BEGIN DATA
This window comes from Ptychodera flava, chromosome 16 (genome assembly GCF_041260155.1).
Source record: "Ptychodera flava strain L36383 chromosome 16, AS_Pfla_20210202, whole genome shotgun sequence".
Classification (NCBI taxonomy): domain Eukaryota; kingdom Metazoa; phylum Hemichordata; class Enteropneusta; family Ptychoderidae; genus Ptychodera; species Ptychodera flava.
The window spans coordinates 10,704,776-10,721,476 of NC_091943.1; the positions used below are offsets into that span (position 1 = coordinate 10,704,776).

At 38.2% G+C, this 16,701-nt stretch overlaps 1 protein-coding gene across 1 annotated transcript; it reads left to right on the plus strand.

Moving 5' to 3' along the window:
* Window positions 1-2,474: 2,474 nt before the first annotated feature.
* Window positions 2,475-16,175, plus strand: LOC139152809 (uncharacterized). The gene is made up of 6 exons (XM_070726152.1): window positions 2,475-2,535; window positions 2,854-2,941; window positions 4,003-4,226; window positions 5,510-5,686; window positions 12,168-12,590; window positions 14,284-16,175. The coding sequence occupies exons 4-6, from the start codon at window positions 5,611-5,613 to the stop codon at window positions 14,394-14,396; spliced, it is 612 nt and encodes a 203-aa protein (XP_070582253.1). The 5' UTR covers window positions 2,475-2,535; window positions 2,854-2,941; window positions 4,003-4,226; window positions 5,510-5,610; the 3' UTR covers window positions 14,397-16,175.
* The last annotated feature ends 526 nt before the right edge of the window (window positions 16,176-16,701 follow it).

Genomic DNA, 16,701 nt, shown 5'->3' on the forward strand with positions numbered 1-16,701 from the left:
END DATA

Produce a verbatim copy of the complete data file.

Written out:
This window comes from Ptychodera flava, chromosome 16 (genome assembly GCF_041260155.1).
Source record: "Ptychodera flava strain L36383 chromosome 16, AS_Pfla_20210202, whole genome shotgun sequence".
Classification (NCBI taxonomy): domain Eukaryota; kingdom Metazoa; phylum Hemichordata; class Enteropneusta; family Ptychoderidae; genus Ptychodera; species Ptychodera flava.
The window spans coordinates 10,704,776-10,721,476 of NC_091943.1; the positions used below are offsets into that span (position 1 = coordinate 10,704,776).

At 38.2% G+C, this 16,701-nt stretch overlaps 1 protein-coding gene across 1 annotated transcript; it reads left to right on the plus strand.

Moving 5' to 3' along the window:
* Window positions 1-2,474: 2,474 nt before the first annotated feature.
* Window positions 2,475-16,175, plus strand: LOC139152809 (uncharacterized). The gene is made up of 6 exons (XM_070726152.1): window positions 2,475-2,535; window positions 2,854-2,941; window positions 4,003-4,226; window positions 5,510-5,686; window positions 12,168-12,590; window positions 14,284-16,175. The coding sequence occupies exons 4-6, from the start codon at window positions 5,611-5,613 to the stop codon at window positions 14,394-14,396; spliced, it is 612 nt and encodes a 203-aa protein (XP_070582253.1). The 5' UTR covers window positions 2,475-2,535; window positions 2,854-2,941; window positions 4,003-4,226; window positions 5,510-5,610; the 3' UTR covers window positions 14,397-16,175.
* The last annotated feature ends 526 nt before the right edge of the window (window positions 16,176-16,701 follow it).

Genomic DNA, 16,701 nt, shown 5'->3' on the forward strand with positions numbered 1-16,701 from the left: